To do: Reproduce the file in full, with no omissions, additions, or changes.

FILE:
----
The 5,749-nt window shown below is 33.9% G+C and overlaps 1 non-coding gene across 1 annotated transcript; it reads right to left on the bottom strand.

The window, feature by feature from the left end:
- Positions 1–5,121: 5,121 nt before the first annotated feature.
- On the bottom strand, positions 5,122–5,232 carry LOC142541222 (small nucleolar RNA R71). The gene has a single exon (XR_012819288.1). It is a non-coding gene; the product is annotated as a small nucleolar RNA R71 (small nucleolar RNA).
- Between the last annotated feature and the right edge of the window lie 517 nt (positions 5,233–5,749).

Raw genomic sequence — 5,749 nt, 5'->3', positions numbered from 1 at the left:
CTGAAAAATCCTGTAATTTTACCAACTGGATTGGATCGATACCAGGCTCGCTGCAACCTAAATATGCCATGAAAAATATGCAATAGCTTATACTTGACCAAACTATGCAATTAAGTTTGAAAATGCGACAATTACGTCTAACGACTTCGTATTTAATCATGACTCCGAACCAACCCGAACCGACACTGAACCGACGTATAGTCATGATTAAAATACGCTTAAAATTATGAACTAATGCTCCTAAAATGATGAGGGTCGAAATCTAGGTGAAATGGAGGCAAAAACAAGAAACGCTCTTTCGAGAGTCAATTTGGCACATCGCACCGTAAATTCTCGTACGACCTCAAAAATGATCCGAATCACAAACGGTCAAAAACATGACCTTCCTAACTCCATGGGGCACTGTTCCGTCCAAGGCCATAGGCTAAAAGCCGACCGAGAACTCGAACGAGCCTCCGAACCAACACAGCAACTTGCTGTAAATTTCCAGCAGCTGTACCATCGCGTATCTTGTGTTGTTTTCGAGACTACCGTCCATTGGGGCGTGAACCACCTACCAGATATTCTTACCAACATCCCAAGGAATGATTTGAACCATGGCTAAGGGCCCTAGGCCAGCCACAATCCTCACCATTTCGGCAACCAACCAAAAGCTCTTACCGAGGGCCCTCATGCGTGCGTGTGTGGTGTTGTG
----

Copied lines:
The 5,749-nt window shown below is 33.9% G+C and overlaps 1 non-coding gene across 1 annotated transcript; it reads right to left on the bottom strand.

The window, feature by feature from the left end:
- Positions 1–5,121: 5,121 nt before the first annotated feature.
- On the bottom strand, positions 5,122–5,232 carry LOC142541222 (small nucleolar RNA R71). The gene has a single exon (XR_012819288.1). It is a non-coding gene; the product is annotated as a small nucleolar RNA R71 (small nucleolar RNA).
- Between the last annotated feature and the right edge of the window lie 517 nt (positions 5,233–5,749).

Raw genomic sequence — 5,749 nt, 5'->3', positions numbered from 1 at the left:
CTGAAAAATCCTGTAATTTTACCAACTGGATTGGATCGATACCAGGCTCGCTGCAACCTAAATATGCCATGAAAAATATGCAATAGCTTATACTTGACCAAACTATGCAATTAAGTTTGAAAATGCGACAATTACGTCTAACGACTTCGTATTTAATCATGACTCCGAACCAACCCGAACCGACACTGAACCGACGTATAGTCATGATTAAAATACGCTTAAAATTATGAACTAATGCTCCTAAAATGATGAGGGTCGAAATCTAGGTGAAATGGAGGCAAAAACAAGAAACGCTCTTTCGAGAGTCAATTTGGCACATCGCACCGTAAATTCTCGTACGACCTCAAAAATGATCCGAATCACAAACGGTCAAAAACATGACCTTCCTAACTCCATGGGGCACTGTTCCGTCCAAGGCCATAGGCTAAAAGCCGACCGAGAACTCGAACGAGCCTCCGAACCAACACAGCAACTTGCTGTAAATTTCCAGCAGCTGTACCATCGCGTATCTTGTGTTGTTTTCGAGACTACCGTCCATTGGGGCGTGAACCACCTACCAGATATTCTTACCAACATCCCAAGGAATGATTTGAACCATGGCTAAGGGCCCTAGGCCAGCCACAATCCTCACCATTTCGGCAACCAACCAAAAGCTCTTACCGAGGGCCCTCATGCGTGCGTGTGTGGTGTTGTG